Going to India was truly a first for me, in every aspect; first visit to India, first tuberculosis (TB) vaccine conference, and first interaction – even remotely - with the patient aspect of infectious diseases. I have been a “lab rat” my entire scientific life, with a focus on HIV/AIDS. With the prospect of visiting Operation ASHA (OpASHA), a nonprofit organization that brings high quality, cost-effective TB treatment and health services to underserved populations in Indian’s urban slums and rural villages, I was excited to finally get a glimpse of the human impact of our TB research and development work and really make this “first” count.
I knew very little about India, other than what I’d gleaned from pop culture and a few high school history classes: Siddhartha, The Namesake, Slumdog Millionaire. I had some images and impressions: the gold and magnificence of the palaces, the poverty and the overcrowded cities, the wisdom of Mahatma Gandhi. A vast land of incredible contrasts, with immense potential and challenges.
TB is one of those many challenges. Before joining a TB vaccine research organization a little over a year ago, I was under the impression that TB was a disease of the past. I was shocked to learn that the World Health Organization declared a global health emergency in 1993, and that TB is now the top infectious disease killer worldwide. The latest WHO data shows that TB kills 480,000 to 500,000 Indians every year. The only vaccine available is almost 100 years old and hasn’t been successful in stopping the TB epidemic.
Our visit to OpASHA was scheduled after three intense days of scientific presentations and work discussions on TB vaccine research. A bus picked us up at the hotel and after an hour drive we reached the Delhi slum where one of the clinics was located. The streets were narrow, too small for even a smart car. People were friendly and curious as we walked, following our guide to the tiny clinic building. There, in the street, our guide started explaining that OpASHA was founded in 2006 to reach communities of patients with limited hospital access. They employ community health workers that are involved in and often from those same communities, and understand the needs of the population. Each health worker goes through a standardized training covering TB prevention and treatment, as well as dealing with the stigma associated with TB.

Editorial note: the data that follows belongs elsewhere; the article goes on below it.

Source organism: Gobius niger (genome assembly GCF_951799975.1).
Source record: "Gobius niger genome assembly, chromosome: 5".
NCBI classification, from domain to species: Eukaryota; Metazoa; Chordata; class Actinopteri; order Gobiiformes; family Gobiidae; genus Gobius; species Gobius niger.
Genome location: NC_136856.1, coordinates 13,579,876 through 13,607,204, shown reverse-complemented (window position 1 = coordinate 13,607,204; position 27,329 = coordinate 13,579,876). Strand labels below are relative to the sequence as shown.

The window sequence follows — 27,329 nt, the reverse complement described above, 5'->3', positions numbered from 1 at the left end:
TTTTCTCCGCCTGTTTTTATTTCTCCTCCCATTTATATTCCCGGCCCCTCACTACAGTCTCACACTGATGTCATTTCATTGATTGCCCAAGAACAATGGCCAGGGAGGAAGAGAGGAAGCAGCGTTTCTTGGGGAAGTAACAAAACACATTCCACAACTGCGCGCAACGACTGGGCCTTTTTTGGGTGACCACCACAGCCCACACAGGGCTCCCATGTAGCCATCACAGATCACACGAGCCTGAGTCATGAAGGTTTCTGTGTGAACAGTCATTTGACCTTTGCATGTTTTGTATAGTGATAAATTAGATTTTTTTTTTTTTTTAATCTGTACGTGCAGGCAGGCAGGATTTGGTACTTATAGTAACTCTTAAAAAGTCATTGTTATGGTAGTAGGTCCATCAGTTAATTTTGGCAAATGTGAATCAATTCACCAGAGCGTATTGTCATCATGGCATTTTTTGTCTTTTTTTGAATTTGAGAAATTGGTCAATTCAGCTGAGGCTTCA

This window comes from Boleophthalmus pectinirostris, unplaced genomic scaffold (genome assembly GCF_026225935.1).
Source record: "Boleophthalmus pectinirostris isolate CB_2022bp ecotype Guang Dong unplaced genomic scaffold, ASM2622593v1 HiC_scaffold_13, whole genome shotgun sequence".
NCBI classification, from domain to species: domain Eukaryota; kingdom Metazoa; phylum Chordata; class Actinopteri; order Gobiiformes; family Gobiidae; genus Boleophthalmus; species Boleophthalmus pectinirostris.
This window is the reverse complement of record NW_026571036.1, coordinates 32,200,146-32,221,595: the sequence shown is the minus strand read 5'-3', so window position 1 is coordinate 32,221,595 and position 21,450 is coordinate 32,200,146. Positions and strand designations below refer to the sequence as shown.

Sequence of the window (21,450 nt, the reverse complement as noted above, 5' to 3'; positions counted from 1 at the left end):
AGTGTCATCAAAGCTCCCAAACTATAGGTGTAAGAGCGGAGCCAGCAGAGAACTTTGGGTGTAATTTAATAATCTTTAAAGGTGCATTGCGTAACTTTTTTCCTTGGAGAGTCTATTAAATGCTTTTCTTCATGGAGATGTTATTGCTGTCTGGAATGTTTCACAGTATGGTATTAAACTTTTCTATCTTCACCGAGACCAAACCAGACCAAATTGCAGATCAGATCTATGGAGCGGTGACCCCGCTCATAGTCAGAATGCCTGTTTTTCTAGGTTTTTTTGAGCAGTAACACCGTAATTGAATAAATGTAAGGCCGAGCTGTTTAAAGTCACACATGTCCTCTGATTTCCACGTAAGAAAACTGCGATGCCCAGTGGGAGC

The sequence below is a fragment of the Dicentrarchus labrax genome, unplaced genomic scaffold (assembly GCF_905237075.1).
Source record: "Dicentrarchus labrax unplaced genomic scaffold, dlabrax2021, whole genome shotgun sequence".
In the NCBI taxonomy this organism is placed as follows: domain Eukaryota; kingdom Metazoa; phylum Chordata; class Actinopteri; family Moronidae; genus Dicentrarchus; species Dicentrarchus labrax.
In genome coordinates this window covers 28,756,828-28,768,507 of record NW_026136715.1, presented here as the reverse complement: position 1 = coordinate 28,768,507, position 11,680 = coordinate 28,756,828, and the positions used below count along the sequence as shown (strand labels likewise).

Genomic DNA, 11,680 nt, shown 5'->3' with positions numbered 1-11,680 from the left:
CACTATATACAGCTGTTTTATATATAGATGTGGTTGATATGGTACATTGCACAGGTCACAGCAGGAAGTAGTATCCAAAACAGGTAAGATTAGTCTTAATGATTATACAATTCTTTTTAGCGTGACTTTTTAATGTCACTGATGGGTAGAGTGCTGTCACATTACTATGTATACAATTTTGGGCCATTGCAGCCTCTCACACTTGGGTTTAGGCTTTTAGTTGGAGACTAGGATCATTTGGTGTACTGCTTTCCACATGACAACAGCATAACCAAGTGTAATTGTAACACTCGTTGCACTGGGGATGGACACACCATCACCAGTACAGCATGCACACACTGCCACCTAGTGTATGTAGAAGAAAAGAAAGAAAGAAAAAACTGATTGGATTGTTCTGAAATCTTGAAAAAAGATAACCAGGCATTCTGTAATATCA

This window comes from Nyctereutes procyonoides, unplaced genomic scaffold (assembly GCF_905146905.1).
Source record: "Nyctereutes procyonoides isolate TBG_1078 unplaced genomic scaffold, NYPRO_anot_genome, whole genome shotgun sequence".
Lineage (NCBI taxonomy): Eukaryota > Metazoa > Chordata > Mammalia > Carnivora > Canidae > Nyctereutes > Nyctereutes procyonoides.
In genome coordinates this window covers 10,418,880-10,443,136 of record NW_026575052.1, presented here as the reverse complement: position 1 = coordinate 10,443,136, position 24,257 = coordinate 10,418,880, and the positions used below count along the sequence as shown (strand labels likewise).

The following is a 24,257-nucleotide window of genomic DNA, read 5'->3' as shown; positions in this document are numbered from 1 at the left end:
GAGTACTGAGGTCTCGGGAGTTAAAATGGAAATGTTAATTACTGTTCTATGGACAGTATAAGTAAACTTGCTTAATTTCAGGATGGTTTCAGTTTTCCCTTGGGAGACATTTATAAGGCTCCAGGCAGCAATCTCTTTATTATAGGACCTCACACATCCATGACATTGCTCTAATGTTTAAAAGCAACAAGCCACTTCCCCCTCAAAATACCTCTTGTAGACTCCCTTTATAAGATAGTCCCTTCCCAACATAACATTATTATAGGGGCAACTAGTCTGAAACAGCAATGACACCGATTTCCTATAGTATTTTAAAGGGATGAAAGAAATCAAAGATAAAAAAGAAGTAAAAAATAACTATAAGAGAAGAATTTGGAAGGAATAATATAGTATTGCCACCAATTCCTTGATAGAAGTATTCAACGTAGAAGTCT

Health workers also get a tablet equipped with software developed to monitor TB patients, such as eCompliance, an app that works in conjunction with a fingerprint reader or an eye scanner to help track when a patient takes TB medication or alert health workers when a dose is missed. Or the eDetection system, an algorithmic questionnaire designed to track down and diagnose people who may have been exposed to someone already diagnosed with TB. By arming locally trusted health workers with the latest technology, OpASHA can reach patients that would otherwise go undiagnosed, untreated, and ultimately forgotten.
It was there in the crowded streets that I really started to understand just how critical innovation is to the more than 10 million people who will get TB every year. The work my colleagues and I are doing in TB research and development has tremendous impact on the ground, in communities where people need it most. But funding for critical new tools, especially a new, more effective vaccine, is astoundingly inadequate. Without continued investment in the “lab rats” who dream up and test better drugs, diagnostics and vaccines, we will not be able to reach the millions suffering from TB, and we will not stop this disease.
As we arrived back at the hotel, exhausted and nauseous from the hair-raising bus ride through Delhi traffic, I felt so overwhelmed by the immense challenges ahead in the fight against TB. But I also felt hopeful: OpASHA is just one small example of the potential impact of the next big idea. I hope the world does everything it can to keep those big ideas coming.
Agnes Chenine is a Senior Scientist at Aeras.